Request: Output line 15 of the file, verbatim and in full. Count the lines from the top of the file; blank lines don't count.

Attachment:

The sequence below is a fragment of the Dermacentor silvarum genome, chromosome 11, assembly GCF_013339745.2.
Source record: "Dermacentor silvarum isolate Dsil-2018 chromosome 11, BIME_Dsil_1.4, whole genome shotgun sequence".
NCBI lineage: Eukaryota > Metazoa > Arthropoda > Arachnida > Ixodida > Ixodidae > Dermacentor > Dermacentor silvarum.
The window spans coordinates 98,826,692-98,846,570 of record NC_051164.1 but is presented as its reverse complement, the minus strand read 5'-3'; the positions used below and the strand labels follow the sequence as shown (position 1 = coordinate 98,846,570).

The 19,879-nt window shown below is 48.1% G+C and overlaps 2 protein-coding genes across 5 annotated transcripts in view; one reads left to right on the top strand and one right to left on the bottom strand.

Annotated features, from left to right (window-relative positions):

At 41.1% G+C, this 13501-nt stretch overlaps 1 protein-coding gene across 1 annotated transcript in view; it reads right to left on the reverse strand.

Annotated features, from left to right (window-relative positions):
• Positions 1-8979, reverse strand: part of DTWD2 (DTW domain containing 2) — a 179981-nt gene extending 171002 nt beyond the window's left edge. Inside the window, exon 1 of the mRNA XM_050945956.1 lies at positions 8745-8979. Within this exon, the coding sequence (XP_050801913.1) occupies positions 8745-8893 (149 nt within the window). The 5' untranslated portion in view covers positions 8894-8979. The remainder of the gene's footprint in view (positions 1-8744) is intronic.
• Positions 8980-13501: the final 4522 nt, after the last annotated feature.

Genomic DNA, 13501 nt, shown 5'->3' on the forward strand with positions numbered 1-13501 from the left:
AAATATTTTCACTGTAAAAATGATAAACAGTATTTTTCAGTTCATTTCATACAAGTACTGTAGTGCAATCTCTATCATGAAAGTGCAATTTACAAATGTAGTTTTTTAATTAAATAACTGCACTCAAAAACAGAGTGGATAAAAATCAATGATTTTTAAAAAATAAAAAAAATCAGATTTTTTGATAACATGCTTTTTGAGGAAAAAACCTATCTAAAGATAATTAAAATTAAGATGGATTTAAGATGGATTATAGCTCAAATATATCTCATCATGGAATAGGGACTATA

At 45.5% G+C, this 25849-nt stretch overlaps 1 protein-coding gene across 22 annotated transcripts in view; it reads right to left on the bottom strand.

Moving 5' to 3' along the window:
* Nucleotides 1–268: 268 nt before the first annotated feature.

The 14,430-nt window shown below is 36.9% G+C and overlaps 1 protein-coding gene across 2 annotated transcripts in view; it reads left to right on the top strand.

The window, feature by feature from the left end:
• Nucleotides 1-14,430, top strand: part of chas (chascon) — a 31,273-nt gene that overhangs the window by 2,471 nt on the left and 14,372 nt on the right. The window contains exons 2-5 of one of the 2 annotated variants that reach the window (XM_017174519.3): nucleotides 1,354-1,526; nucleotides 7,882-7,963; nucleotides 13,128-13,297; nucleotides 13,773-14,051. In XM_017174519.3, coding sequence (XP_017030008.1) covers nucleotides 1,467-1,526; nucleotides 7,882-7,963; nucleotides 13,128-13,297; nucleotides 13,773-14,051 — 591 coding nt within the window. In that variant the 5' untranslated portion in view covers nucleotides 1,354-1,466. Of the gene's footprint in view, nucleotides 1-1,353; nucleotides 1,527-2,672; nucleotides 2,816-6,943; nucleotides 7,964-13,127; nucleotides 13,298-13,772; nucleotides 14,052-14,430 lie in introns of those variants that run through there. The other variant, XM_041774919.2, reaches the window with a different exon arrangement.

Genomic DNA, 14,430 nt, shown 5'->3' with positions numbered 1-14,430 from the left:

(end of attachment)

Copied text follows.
* Nucleotides 1–268: 268 nt before the first annotated feature.